09/03/2010 01:39 pm ET Updated May 25, 2011

On the Culture Front: Beowulf at Joe's Pub, The Housemaid , and the New York International Fringe Festival

On Thursday night, I caught a performance of Banana Bag and Bodice's Beowulf: A Thousand Years of Baggage, an off-off Broadway hit that got a lot of good buzz when it ran last year. The show takes a deconstructionist approach to that Old English poem that we were all forced to read at one point or another in school. Jason Craig's script highlights the battles between Beowulf and Grendel, and subsequently, Grendel's Mother. I would love to have seen it on the original set, which was a faux wrestling ring, but the company made the most of the entire space at Joe's Pub, including the back area near the bar and on top of the mini wall that divides the two levels. We sat on bar stools near the entrance to avoid the drink minimum, which posed a couple problems: a) there was a large pillar that split the stage, forcing me to crane my neck at moments to see half the band including the clarinetist who had a few klezmer-infused solos and b) we were blinded by a stage light during a few scenes when characters perched on the wall slightly above our heads. Otherwise, it was a pretty great show that reaffirmed you can take an audience on a wild ride complete with dragon slaying and other epic battles with little more than a few well-placed props. David Malloy's eclectic score, loosely reminiscent of Weimar cabaret, helped immensely, and proved to be a driving force. The songs' brassy richness convey the blood-soaked passion of the characters beautifully. Malloy and gang play a final New York show at Joe's Pub on Saturday night before taking it on the road to Boston and then Montreal. It's the kind of piece that's ripe for a cult following, so it'd be great to see it land a residency somewhere in the city. With all the moats, I can't help thinking that Galapagos in Brooklyn would be the perfect venue.

Earlier on Thursday, I attended a screening of Im Sang-soo's The Housemaid and was absolutely and completely blown away. Sang-soo shoots with a visual flair that brings to mind the brutality of Michael Haneke spliced with slight absurdist flourishes not unlike Luis Bunuel's lighter moments in Belle de Jour. The story is pretty straightforward: a young woman is hired to be a maid for a very wealthy family and is seduced by the patriarch, Hoon. In a lot of ways, it's a classic love triangle with many juicy scenes of plotting between the betrayed wife and her evil mother. But the real heart of the film is a class warfare struggle. There's a sense that nothing matters to the family except money and status. They solve all their problems by writing checks and see their staff as machines to satisfy their needs. This is even true of Hoon, who gruffly seduces his maid, Eun-Yi, assuming she wants him because he's so accustomed to getting what he wants. Besides the maid and the young girl she looks after, the characters are very hard to empathize with, but Sang-soo manages to draw us in through the suspense he creates. The film begins with a startling image of a woman falling to her death, which sets the film to a sort of free fall tempo where terrible things can happen at a moment's notice. The gloom is kept at bay to some extent by offbeat sarcastic asides made by a couple of the maids and incongruous character traits, like Hoon playing beautiful classical pieces on the piano with a gentle touch that suggests there might be something human buried deep inside him beneath the piles of money that have corroded his soul. For a film that never mentions politics, it has a piercing message about the inherent problems (both moral and practical) that arise from the growing gap between the haves and have-nots. The film makes its North American premiere next week at the Toronto Film Festival and will be screening at MoMA later in the month.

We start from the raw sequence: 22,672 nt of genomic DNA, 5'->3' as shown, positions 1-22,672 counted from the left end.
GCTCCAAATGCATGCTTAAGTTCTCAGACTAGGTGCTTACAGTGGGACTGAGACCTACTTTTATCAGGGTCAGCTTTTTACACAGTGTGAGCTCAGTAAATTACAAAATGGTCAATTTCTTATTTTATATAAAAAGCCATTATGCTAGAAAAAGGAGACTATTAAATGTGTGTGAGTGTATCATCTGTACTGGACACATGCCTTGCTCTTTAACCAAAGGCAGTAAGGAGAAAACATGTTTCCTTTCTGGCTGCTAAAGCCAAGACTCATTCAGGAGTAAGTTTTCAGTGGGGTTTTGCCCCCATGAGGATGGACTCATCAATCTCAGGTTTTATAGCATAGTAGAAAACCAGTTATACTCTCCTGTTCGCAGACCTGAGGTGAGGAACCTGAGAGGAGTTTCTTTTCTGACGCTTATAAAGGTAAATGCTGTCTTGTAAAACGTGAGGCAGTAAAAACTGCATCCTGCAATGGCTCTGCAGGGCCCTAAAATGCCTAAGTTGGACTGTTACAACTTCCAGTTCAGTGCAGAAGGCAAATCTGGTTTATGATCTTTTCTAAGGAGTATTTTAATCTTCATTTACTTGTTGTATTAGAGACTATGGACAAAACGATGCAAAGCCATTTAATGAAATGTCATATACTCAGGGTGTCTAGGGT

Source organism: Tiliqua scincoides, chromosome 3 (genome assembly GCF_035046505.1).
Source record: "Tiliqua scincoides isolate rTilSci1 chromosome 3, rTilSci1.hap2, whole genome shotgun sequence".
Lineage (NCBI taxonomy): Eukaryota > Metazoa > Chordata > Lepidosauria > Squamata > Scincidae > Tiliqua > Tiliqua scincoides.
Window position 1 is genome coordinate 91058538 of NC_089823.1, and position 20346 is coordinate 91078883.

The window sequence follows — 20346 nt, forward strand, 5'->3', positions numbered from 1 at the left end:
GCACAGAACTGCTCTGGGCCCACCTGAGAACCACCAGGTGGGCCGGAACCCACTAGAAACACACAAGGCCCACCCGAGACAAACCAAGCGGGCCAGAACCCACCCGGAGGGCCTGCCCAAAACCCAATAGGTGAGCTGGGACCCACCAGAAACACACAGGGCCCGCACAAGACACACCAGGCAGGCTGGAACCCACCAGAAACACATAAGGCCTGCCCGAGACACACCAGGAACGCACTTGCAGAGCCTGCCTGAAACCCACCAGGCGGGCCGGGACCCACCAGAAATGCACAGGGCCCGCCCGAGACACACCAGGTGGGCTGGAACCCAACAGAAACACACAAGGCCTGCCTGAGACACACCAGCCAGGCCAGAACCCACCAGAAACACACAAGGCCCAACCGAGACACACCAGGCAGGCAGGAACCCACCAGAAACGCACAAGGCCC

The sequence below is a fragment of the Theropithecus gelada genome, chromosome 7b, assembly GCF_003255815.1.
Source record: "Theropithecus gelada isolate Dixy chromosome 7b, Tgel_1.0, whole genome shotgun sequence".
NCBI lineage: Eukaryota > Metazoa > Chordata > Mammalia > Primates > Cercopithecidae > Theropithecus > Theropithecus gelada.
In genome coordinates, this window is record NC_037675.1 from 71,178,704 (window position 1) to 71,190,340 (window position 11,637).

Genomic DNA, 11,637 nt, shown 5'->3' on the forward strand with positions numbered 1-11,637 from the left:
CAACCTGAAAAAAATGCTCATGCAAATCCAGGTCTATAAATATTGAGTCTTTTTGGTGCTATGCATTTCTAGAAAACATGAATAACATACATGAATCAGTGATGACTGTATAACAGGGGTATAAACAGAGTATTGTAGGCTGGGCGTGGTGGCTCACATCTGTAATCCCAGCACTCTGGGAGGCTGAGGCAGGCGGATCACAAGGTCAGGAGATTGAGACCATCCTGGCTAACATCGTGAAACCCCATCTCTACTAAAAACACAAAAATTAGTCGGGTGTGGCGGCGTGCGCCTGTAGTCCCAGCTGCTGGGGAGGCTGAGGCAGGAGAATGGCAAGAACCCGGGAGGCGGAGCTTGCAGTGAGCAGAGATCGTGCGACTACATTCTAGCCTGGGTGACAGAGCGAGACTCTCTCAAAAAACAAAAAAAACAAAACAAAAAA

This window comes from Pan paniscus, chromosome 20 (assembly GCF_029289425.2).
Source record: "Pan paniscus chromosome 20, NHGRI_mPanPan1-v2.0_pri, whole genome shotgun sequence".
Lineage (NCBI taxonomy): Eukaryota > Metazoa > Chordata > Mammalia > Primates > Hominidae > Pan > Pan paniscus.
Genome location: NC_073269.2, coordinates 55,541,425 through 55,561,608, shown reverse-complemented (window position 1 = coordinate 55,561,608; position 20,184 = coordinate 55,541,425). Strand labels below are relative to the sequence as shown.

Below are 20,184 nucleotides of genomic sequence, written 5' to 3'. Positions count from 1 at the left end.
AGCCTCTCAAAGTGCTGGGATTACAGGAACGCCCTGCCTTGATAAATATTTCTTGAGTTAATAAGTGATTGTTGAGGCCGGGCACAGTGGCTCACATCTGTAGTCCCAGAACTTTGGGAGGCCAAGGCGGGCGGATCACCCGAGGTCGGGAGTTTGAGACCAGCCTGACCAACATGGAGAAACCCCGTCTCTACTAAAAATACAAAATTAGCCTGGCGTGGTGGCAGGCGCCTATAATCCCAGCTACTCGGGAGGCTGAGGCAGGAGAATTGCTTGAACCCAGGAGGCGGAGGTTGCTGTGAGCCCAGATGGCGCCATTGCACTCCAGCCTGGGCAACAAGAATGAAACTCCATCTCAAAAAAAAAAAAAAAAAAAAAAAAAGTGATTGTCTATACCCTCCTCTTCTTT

And finally, while the Fringe Festival ended last week, a number of the better shows are receiving an extended run next week as part of the FringeNYC Encore Series. It's a pretty eclectic lineup and includes my favorite play of the fest, Hearts Full of Blood. The tightly constructed play from Chicago's New Colony theater group begs for an off-Broadway run and is better than most of the plays currently running. I also enjoyed the new musicals Pope and Jurassic Parq. Both shows could have been ridiculous but succeed due to the former's commitment to its zaniness and the latter's surprisingly thought-provoking exploration of gender and sexual identity that springs from the source material's premise that all the dinosaurs on the island are female to keep the peace. There are particularly great scenes between two T-Rexs as they navigate their feelings for each other. Other notable shows include TOSOS' murderously campy revival of the Five Lesbian Brothers' The Secretaries and the deceptively titled and incredibly moving Hurricane Katrina Comedy Festival that compellingly tells the stories of a handful of unique New Orleanians. The actors give nuanced performances that evoke the enormity of the hurricane without slipping into melodrama. There are also a number of shows I missed but want to see including Amsterdam Abortion Survivor, When Last We Flew, Running, the Twentieth Century Way, Lost and Found and more. The Encore Series runs from Sept. 9th to the 26th.